A growing number of countries have signed a “coal pledge” to phase out existing coal plants and stop investment in new projects.
Some of the fresh members of the Powering Past Coal Alliance (PPCA) are Ukraine, Poland and Singapore, which now brings the total number of countries to 48, with potentially more to join in the coming days at the COP26.
But three key countries are still missing from the alliance and that could influence its efficiency. China, India and the United States, which are the three largest consumers of coal globally haven’t signed the pledge.
The Internationa Energy Agency has previously stated that in order to reach zero emissions by 2050, new coal plant development need to be stopped in 2021.
Coal pledge shows momentum
Still, many experts felt the number of countries joining the pledge at the COP26 summit shows there is momentum behind the movement to stop using as an energy source.
“Today’s commitments will help to shift whole continents on their journey to phase out coal,” said Dave Jones of the energy think tank Ember.
One key addition to the list is Poland. The eastern European country is the second-biggest user of coal in Europe after Germany, which has set a 2030 target to stop using coal.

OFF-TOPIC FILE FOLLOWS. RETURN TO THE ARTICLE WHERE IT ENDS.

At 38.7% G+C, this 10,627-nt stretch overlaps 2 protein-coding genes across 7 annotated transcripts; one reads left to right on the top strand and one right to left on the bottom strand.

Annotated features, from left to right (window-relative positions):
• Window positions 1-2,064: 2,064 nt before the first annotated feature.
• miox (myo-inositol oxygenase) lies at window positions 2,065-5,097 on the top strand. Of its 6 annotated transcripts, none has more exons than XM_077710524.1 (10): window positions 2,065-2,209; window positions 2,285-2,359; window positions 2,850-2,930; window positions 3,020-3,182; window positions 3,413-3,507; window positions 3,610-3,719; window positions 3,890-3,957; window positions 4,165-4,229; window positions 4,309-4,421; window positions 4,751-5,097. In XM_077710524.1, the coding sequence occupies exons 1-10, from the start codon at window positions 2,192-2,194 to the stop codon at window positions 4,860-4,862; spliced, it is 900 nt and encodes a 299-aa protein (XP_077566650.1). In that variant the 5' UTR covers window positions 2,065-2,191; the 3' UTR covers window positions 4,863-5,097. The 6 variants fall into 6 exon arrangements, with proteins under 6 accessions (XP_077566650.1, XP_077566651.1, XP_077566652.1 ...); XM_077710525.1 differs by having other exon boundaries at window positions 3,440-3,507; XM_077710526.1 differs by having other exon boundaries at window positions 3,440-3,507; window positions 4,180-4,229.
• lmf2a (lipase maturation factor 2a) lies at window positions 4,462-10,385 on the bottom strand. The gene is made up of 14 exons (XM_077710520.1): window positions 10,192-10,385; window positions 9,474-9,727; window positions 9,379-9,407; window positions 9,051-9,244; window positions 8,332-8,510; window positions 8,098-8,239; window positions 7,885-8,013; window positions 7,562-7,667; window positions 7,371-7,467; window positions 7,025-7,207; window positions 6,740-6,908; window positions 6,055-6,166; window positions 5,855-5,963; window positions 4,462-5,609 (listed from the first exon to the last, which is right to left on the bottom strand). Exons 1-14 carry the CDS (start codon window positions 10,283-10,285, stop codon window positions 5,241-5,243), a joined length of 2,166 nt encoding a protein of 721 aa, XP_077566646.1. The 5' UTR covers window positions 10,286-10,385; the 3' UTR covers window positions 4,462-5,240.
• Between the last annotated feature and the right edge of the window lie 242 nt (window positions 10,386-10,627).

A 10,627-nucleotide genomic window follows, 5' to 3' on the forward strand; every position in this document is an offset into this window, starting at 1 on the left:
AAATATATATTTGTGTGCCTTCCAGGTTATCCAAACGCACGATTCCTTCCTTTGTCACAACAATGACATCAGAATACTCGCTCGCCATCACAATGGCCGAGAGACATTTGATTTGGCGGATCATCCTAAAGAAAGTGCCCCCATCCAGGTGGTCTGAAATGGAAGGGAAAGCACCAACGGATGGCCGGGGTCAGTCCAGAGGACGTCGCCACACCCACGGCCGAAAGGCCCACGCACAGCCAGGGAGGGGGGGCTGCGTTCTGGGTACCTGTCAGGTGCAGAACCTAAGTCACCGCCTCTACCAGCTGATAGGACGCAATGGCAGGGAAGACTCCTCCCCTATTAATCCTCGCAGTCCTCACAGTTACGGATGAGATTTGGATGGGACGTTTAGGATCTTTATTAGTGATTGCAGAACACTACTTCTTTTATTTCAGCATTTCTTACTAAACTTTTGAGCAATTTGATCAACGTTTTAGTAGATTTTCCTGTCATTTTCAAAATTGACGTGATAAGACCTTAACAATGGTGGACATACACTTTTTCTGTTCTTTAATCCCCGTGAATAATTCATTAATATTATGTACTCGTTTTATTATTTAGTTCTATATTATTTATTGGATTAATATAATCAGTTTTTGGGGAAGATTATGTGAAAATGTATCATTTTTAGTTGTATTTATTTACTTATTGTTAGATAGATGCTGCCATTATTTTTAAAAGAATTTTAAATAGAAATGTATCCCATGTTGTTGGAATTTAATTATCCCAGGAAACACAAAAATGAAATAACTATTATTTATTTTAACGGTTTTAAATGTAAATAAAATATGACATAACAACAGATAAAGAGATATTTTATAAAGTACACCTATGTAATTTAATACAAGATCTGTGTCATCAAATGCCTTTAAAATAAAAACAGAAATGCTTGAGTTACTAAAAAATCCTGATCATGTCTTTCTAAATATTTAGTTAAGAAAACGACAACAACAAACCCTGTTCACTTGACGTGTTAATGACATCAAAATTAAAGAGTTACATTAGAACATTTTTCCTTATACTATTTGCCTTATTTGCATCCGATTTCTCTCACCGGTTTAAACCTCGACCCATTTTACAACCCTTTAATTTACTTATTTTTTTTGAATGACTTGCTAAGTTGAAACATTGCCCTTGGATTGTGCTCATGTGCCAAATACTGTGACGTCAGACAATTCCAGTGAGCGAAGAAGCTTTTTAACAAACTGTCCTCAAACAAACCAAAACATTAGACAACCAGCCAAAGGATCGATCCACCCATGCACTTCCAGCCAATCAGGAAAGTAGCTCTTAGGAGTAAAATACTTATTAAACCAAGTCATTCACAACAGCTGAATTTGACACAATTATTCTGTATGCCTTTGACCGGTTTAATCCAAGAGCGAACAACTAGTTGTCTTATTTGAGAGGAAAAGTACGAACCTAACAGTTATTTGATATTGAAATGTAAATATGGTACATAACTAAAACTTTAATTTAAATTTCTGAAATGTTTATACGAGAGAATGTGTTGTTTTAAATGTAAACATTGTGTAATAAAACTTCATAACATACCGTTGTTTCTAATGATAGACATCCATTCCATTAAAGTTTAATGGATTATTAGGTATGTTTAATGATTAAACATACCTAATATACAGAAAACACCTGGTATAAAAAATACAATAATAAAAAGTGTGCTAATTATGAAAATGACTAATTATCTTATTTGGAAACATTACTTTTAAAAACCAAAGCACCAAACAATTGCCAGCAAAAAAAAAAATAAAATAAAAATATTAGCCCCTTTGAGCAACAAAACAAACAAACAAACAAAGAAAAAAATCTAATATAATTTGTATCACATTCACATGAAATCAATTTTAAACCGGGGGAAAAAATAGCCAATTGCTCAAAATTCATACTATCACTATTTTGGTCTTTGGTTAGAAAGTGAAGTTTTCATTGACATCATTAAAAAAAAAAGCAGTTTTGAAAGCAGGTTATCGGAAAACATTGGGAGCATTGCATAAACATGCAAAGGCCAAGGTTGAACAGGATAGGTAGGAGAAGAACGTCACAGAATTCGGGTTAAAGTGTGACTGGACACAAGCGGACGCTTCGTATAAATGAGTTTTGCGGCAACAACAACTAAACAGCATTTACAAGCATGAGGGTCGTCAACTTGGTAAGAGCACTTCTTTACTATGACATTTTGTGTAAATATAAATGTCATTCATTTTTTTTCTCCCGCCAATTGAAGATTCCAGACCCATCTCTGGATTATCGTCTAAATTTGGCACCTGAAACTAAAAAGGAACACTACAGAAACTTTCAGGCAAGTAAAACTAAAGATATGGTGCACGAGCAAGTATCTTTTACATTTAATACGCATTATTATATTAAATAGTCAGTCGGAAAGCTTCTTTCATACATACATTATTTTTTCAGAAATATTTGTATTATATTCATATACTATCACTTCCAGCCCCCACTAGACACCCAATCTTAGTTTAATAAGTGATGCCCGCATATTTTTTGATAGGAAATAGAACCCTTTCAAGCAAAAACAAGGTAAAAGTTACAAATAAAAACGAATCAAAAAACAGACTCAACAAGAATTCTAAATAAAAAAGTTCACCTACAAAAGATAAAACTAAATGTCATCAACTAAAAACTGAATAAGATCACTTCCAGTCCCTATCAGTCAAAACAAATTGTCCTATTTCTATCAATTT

The Polish government was reluctant to reduce its production and consumption, with the country reliant on the Bełchatów Power Station and others for its energy needs. But they have brought the previous deadline of 2049 in line with many other EU countries and the UK.
Ukraine, an economy that also relies on coal and is the third-largest coal consumer in Europe, also aligned its deadline for ceasing its use, from 2050 to 2035.
US prolonging life of its coal plants
In the meantime, the US has been sending contradicting signals about the future of its coal plants. Coal-fired power plants could be eligible for substantial tax breaks under a proposed legislation from President Biden called 45Q.
The condition to receive the potentially billions of dollars, is to install carbon capture systems, something which would effectively prolong their lifespan even while reducing their emissions significantly.
All power plants that capture their CO2 emissions would be eligible for as much as $85 per metric ton under the draft of Biden’s $1.75 trillion spending plan. The current law provides for a $50 credit.
If the change is enacted, this could mean that a 1,000 megawatt coal plant could receive $6 billion in payments over 12 years, according to analysis from environmental group Sierra Club.
They estimate that this increase would mean prolonging the active lifespan of 25% of coal plants in the United States.